RRA tightens noose on construction sector to curb tax evasion

Rwanda’s construction industry has been growing over the last 5 years as manifested by the high rates of urbanisation and increased demand for housing and infrastructure across the country.
RRA will start mandatory registration for unregistered workers on construction sites. (Kisambira T)
RRA will start mandatory registration for unregistered workers on construction sites. (Kisambira T)

Rwanda’s construction industry has been growing over the last 5 years as manifested by the high rates of urbanisation and increased demand for housing and infrastructure across the country.

The sector contributed more than Rwf125billion to the national economy (GDP)   during the first quarter of 2016 up from Rwf109billion same period 2015.

 

This is more than Rwf11.4billion contributed during the 2015/16 fiscal year.

 

However, despite posting positive growth, the sector’s contribution is still less when compared to what other sectors are contributing and does not match the current growth rates.

 

In terms of tax remittances and compliance, the sector still ranks at the bottom when compared to other sectors.

This has forced the tax body to crack the whip on defaulters to enhance compliance in the sector.

The Revenue Authority last week met with sector players to unveil a  new strategy expected to  help  boost  tax compliance.

 Based on analysis done on returns data, RRA identified 4 areas within the construction sector with noncompliance issues including; registration, filing, payments and tax reporting.

According to Drocelle Mukashyaka, the Deputy Commissioner for taxpayer services, the tax body is currently working with stakeholders to further understand the reasons why sector is not meeting their tax obligation.

The idea is to put in place a mechanism that will help determine risk assessment and enable comprehensive tax compliance in the industry, Mukashyaka told Business Times.

This is important because, a recent study conducted by RRA revealed   underperformance on Pay as You Earn (PAYE) by construction companies.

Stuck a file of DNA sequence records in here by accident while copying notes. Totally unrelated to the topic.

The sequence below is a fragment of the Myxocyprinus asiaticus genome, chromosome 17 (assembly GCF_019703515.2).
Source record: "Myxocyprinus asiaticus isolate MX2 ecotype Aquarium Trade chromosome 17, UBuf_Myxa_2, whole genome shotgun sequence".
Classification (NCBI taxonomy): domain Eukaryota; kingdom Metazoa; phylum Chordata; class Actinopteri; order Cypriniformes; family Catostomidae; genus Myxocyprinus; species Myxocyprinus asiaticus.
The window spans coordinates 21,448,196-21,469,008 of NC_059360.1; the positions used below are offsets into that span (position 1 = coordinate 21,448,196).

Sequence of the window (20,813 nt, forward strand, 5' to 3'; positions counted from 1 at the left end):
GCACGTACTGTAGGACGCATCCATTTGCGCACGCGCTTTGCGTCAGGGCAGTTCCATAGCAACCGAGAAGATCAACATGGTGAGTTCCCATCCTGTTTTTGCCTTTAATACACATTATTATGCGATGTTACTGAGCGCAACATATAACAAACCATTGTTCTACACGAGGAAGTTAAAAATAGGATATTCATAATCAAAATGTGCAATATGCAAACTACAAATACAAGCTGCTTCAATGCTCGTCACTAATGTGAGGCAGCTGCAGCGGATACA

This is because the underperformance in the sector is largely attributed a pervasive culture of the informal employment in the construction sector, she told Business Times.

Additionally, a study by RRA revealed a high likelihood of large construction companies using complex schemes to evade taxes.

There is also still a number of “fly by night” and fictitious companies and a significant number of unregistered foreign workers not paying taxes.

Late tax filing

The number of cases of late tax filing according to the revenue authority is still high besides large number missing out on returns.

The situation is compounded by lack of basic tax literacy knowledge on filing and compliance.

There is still evasion on importation tax by investment certificate, the study indicated.

This has resulted in accumulation of tax arrears and none compliance on various occasions

For-example, up to Rwf706million were registered in tax arrears in construction industry alone in 2015.

Such huge sums of cash often hinders RRA’s obligation to meet its revenue collection targets.

The revenue body targets to raise Rwf1, 084.4 billion for the 2016/17 fiscal year, which accounts for 55.6 per cent of the Rwf1, 949.4 billion National Budget.

Therefore ensuring construction companies and contractors meet their tax obligation is a big step for the tax body to meet its targets.

To address the challenge, the revenue authority says it wants to put in place a strategy that will enhance    compliance around individual construction projects but also foster registration.

According to RRA, new requirements will be introduced for online verification followed by random visits to construction sites to conduct on spot registration.

Equally, RRA will introduce more SMs platforms to remind sector players of filing and payments obligations and deadlines in addition to conducting sensitization and awareness tax campaigns to boost compliance among other measures.

The measures according to Aimable Kayigi Habiyambere, RRA’s deputy commissioner for large taxpayers, are designed to help the sector meet its tax obligation and increase its contribution to the national economy.

“We want to ensure strong coordination between RRA and relevant institutions including Rwanda Institute of engineers to ensure total compliance,” Habiyambere, said while meeting construction companies in Kigali last week.

 Both the construction and hospitality sectors were ranked worst performers in Rwanda Revenue Authority (RRA) tax compliance survey.

And according to the RRA commissioner-general Richard Tusabe the poor performance is due to the prevailing culture of informal employment that leads to tax evasion through non- PAYE  tax.

 The commissioner general recently vowed to penalize and close down construction companies that are not fulfilling their tax obligations.

“Anybody found to have committed criminal offences will be prosecuted to deter and prevent any form of tax evasion by other taxpayers,” Tusabe reassured in a recent interview with The New Times.

Alex Nsengumuremyi, the president   Rwanda Association of construction companies, said the need to increase sensitization on taxation among sector players is critical.

But also the introduction of innovations that will make compliance more efficient will be an important milestone, he said.  

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